decides the origins of patriarchy in our perception. One of the assumption that was part of
this exercise was that growing up in an environment where both the parents seem at equal
footing would instil a sense of perceiving both the genders at parity in every aspect. For most
cases, this is true. But again, due to distorted view of feminism, going by our definition of it,
there were respondents who even though believed in equality yet did not believe in the word
feminism. Most of the respondents noted that the region one is born in plays a vital role.
When asked about the condition of women in Saudi Arabia, 100% of the respondents agreed
that Feminism is needed in a country like Saudi Arabia where there is lack of woman rights.
But some added that India does not need Feminism as compared to Saudi Arabia. There were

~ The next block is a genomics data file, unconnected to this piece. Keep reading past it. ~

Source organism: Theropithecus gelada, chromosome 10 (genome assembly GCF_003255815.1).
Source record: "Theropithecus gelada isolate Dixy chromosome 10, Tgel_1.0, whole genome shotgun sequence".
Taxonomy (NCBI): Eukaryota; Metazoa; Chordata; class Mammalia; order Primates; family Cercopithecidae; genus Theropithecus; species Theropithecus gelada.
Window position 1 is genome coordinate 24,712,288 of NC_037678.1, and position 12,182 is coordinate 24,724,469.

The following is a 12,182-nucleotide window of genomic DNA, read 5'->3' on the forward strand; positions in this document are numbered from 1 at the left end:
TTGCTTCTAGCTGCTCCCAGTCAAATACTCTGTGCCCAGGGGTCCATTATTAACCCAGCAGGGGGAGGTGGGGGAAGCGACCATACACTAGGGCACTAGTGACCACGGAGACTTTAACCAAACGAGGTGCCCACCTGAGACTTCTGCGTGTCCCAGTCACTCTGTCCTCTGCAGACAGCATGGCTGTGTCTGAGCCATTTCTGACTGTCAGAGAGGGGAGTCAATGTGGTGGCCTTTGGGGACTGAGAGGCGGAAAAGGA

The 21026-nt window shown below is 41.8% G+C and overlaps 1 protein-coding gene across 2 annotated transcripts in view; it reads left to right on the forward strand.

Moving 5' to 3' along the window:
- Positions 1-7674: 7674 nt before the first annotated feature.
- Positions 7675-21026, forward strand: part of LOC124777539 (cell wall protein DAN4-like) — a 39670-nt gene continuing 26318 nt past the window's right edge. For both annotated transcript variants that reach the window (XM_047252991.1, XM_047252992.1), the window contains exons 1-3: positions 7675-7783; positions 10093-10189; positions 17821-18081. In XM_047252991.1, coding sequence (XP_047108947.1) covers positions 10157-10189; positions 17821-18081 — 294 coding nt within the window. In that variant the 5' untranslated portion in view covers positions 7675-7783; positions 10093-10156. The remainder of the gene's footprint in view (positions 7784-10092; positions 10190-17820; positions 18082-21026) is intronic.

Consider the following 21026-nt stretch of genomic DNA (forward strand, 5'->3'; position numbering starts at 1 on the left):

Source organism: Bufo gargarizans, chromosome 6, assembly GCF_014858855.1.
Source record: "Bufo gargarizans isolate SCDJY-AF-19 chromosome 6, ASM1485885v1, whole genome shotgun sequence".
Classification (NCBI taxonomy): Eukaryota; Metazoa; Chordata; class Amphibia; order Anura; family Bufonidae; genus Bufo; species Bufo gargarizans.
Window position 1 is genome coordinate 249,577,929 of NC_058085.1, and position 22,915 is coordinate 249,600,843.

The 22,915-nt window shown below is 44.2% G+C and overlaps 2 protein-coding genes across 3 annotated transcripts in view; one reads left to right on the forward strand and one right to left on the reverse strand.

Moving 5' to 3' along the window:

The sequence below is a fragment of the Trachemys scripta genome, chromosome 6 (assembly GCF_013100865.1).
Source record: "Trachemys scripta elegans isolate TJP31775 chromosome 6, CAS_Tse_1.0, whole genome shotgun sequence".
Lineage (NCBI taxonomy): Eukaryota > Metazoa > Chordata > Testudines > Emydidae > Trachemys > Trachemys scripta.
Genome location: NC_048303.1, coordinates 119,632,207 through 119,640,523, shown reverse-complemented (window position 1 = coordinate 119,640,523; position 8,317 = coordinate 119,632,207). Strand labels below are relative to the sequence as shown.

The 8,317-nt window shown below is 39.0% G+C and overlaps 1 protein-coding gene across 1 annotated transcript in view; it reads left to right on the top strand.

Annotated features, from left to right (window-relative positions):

also a view that there is very little research done on feminism in Indian context and the
western idea of feminism cannot fit the Indian society. There needs to be an alternative theory
that takes into account the specific conditions related to India to understand feminism.
4. Education, Culture and Gender Roles
The idea behind education as a factor came up in discussion after our observation that in
primary education there are certain images that are associated with gender which could have
subtle negative impact in future. So when a gender is assigned to a doctor, the image is
usually of a man while when the nurse is usually shown as a woman in our primary
textbooks. When a kid grows up with such images, he or she finds it unusual when he or she
sees a male nurse and tends to ridicule it. These kind of gender constructs also play in
important role in fuelling patriarchy but also at the same time is an important factor for
negative perception of many marginalized communities.
There were various opinions received about the education. It was noted that ideas about